The January 13, 2000 I-64 form contains Claimant's signature, indicating that he acknowledged the pack-up and listing of property. After the transfer to Cayuga Correctional Facility, the property was received on that date, but on that occasion it is indicated that Claimant refused to sign the acknowledgment. The January 16, 2000 I-64 form lists the property that was packed up at Cayuga Correctional Facility on January 16, 2000 and subsequently unpacked at Auburn Correctional Facility on March 9, 2001. On that form, Claimant signed an acknowledgment in both boxes.

On cross-examination, Claimant pointed out that there was no I-64 form for the pack-up that, according to Sgt. Thatcher's testimony, would have occurred on January 11. Sgt. Thatcher agreed that there must be a missing document because, he said, the property would never have been accepted at SHU if it had not been accompanied by a completed I-64, and the subsequent January 13 form had been completed by SHU officers.

A bailment exists when property is delivered from one person (the bailor) to another (the bailee) "for a particular purpose under the express or implied contract with the understanding that it shall be redelivered to the person delivering it, or kept until he reclaims it after fulfillment of the purpose for which it was delivered" (2A NY Jur 2d, Agency, § 6). If the bailor establishes that he or she owned the property, gave possession of the property to the bailee, and that the property was not returned or, where a demand is required, the bailee fails to return it upon demand, then the bailor has established a prima facie case based on the presumption of negligence (9 NY Jur 2d, Bailments and Chattel Leases, § 117). The bailee must then rebut that presumption, if possible, by showing that the loss was due to circumstances not within his control or that the property was damaged without his fault (id.).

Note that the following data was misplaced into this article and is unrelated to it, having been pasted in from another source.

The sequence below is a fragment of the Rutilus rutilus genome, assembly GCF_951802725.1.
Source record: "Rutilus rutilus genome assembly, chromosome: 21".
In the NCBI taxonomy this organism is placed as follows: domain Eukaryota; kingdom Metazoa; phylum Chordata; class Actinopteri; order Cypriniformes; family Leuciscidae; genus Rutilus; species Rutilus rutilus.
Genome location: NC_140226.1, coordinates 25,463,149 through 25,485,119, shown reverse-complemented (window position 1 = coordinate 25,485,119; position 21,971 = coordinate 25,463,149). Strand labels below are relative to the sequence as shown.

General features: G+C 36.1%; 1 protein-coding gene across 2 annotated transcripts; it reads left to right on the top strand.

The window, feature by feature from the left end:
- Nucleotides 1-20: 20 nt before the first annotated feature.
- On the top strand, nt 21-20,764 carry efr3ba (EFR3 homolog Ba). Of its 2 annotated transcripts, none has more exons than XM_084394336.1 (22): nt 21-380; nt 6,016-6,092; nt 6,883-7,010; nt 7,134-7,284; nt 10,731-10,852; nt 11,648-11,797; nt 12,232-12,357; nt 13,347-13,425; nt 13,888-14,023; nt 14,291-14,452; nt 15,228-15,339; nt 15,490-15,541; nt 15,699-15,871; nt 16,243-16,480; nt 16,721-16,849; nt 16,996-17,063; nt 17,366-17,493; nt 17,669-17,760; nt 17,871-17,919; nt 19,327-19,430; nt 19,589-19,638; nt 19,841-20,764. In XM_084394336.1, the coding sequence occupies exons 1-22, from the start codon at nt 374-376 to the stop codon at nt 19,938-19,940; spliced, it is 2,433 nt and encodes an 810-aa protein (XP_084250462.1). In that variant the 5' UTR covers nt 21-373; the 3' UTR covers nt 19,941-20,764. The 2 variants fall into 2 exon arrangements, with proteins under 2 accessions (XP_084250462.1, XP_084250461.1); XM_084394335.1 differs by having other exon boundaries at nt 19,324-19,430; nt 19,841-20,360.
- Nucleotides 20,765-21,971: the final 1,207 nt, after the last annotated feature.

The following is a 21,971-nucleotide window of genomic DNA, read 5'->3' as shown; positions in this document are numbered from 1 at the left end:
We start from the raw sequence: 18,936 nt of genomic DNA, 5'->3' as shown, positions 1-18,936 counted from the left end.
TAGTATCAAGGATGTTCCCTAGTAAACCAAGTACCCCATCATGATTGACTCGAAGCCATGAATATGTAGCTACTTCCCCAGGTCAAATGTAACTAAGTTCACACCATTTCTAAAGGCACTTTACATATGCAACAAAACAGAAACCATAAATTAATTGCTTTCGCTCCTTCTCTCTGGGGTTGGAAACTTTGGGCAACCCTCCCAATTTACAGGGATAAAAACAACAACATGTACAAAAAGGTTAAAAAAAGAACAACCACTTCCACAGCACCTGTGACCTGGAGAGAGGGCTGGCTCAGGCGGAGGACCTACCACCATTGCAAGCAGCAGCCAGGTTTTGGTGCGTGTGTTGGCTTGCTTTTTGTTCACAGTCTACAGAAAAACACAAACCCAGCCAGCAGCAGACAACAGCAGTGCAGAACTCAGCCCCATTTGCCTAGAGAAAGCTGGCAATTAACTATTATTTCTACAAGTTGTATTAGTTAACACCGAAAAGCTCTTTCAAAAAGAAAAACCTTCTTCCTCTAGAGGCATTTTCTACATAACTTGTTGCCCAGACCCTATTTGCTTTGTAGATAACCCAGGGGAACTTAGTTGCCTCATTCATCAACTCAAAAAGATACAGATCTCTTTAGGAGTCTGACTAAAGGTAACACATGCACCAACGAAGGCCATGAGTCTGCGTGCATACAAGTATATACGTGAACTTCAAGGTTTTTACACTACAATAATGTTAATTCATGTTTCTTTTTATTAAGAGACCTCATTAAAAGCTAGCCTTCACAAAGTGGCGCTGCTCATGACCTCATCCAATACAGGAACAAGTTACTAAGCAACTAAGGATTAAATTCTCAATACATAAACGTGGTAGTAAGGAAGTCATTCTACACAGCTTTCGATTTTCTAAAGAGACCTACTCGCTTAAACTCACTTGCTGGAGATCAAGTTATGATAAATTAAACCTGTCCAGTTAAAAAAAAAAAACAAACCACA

This is a difficult case to decide because Claimant appeared to be credible and his claim for damages was both detailed and reasonable. In addition, it is possible, as Claimant argues, that some if not all of his property was lost or stolen between January 11, when it was taken from his cell, and January 13, when it was inventoried in SHU prior to Claimant's transfer to Cayuga Correctional Facility. The State's failure to provide Claimant with a copy of that I-64 or to produce it at trial lends support to that theory.

On the other hand, the January 13, 2000 I-64, listing the property that was shipped from Elmira Correctional Facility, was signed by Claimant, something that he would not have done if, at that time, there was missing property. It must be noted that that form does not indicate that a typewriter was included in the property.[4]
Although Claimant testified that he never saw his property after he left it in his cell, until it was given to him at Cayuga Correctional Facility, he did not deny that his signature appears on the form, acknowleding the pack-up of that property on January 13. The Court also notes that the rather distinctive handwriting used in the signature also appears on the claim and other documents in evidence.